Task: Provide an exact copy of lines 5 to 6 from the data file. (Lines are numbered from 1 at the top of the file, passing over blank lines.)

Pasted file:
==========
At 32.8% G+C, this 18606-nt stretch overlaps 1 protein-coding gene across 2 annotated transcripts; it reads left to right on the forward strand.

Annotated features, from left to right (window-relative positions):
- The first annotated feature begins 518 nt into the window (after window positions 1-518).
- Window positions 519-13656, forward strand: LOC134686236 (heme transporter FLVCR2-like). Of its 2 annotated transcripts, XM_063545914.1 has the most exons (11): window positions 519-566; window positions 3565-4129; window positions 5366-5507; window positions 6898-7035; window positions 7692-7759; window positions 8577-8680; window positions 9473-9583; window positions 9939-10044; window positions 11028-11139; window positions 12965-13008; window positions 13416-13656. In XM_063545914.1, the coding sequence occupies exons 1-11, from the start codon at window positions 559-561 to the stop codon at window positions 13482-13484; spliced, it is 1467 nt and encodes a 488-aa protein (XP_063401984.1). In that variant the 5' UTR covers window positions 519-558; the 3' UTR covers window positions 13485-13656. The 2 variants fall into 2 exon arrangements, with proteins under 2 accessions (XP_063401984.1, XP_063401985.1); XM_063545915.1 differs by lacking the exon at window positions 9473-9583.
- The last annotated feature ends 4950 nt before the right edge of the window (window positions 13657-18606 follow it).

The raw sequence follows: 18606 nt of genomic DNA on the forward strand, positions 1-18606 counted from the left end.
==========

- The last annotated feature ends 4950 nt before the right edge of the window (window positions 13657-18606 follow it).

The raw sequence follows: 18606 nt of genomic DNA on the forward strand, positions 1-18606 counted from the left end.